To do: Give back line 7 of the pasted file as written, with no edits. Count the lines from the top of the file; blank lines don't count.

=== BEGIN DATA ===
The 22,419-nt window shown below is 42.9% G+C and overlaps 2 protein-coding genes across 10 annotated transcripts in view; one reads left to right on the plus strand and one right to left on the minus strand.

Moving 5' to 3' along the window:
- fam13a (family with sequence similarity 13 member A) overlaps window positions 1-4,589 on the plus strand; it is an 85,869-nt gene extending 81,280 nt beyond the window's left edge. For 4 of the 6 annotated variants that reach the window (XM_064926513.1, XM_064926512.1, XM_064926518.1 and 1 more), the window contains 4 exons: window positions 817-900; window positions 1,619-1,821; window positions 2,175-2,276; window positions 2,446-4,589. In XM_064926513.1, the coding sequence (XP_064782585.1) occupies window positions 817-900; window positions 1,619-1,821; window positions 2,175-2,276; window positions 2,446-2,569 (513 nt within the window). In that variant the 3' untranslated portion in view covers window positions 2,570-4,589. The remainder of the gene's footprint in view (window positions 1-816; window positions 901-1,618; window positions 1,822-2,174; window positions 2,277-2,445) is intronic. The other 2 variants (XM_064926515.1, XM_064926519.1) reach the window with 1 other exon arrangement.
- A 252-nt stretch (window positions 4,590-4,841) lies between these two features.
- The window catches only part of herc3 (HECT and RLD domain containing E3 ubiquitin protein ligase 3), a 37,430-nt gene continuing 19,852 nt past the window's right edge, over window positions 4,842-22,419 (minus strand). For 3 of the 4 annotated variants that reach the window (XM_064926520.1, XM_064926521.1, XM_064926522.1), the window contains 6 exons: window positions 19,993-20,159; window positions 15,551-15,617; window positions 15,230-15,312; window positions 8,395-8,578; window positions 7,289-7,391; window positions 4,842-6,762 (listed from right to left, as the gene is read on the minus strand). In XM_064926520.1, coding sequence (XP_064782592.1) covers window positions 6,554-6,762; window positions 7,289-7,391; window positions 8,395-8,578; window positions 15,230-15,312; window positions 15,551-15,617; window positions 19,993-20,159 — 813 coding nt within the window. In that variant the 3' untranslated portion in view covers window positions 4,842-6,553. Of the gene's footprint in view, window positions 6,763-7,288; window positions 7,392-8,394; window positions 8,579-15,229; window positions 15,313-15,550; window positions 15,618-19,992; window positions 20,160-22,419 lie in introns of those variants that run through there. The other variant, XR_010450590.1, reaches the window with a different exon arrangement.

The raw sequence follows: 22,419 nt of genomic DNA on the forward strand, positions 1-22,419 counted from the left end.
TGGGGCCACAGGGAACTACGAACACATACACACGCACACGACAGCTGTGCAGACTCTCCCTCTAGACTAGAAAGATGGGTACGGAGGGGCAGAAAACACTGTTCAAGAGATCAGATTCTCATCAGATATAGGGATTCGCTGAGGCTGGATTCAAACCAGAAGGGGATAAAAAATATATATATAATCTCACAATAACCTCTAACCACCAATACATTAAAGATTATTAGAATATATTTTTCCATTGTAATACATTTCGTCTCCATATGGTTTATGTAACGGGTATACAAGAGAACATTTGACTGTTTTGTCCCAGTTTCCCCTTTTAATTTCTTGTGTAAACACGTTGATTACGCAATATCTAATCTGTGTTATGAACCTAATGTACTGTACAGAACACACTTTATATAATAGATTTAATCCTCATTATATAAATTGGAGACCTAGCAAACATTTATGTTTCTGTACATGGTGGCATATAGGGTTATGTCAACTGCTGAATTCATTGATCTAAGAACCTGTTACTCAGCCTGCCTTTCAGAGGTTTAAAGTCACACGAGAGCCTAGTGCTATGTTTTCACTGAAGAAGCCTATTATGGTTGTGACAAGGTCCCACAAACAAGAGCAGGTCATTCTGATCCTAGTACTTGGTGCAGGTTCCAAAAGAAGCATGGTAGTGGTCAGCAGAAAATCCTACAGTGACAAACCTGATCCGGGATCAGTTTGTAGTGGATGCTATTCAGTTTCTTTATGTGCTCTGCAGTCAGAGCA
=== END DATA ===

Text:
TGGGGCCACAGGGAACTACGAACACATACACACGCACACGACAGCTGTGCAGACTCTCCCTCTAGACTAGAAAGATGGGTACGGAGGGGCAGAAAACACTGTTCAAGAGATCAGATTCTCATCAGATATAGGGATTCGCTGAGGCTGGATTCAAACCAGAAGGGGATAAAAAATATATATATAATCTCACAATAACCTCTAACCACCAATACATTAAAGATTATTAGAATATATTTTTCCATTGTAATACATTTCGTCTCCATATGGTTTATGTAACGGGTATACAAGAGAACATTTGACTGTTTTGTCCCAGTTTCCCCTTTTAATTTCTTGTGTAAACACGTTGATTACGCAATATCTAATCTGTGTTATGAACCTAATGTACTGTACAGAACACACTTTATATAATAGATTTAATCCTCATTATATAAATTGGAGACCTAGCAAACATTTATGTTTCTGTACATGGTGGCATATAGGGTTATGTCAACTGCTGAATTCATTGATCTAAGAACCTGTTACTCAGCCTGCCTTTCAGAGGTTTAAAGTCACACGAGAGCCTAGTGCTATGTTTTCACTGAAGAAGCCTATTATGGTTGTGACAAGGTCCCACAAACAAGAGCAGGTCATTCTGATCCTAGTACTTGGTGCAGGTTCCAAAAGAAGCATGGTAGTGGTCAGCAGAAAATCCTACAGTGACAAACCTGATCCGGGATCAGTTTGTAGTGGATGCTATTCAGTTTCTTTATGTGCTCTGCAGTCAGAGCA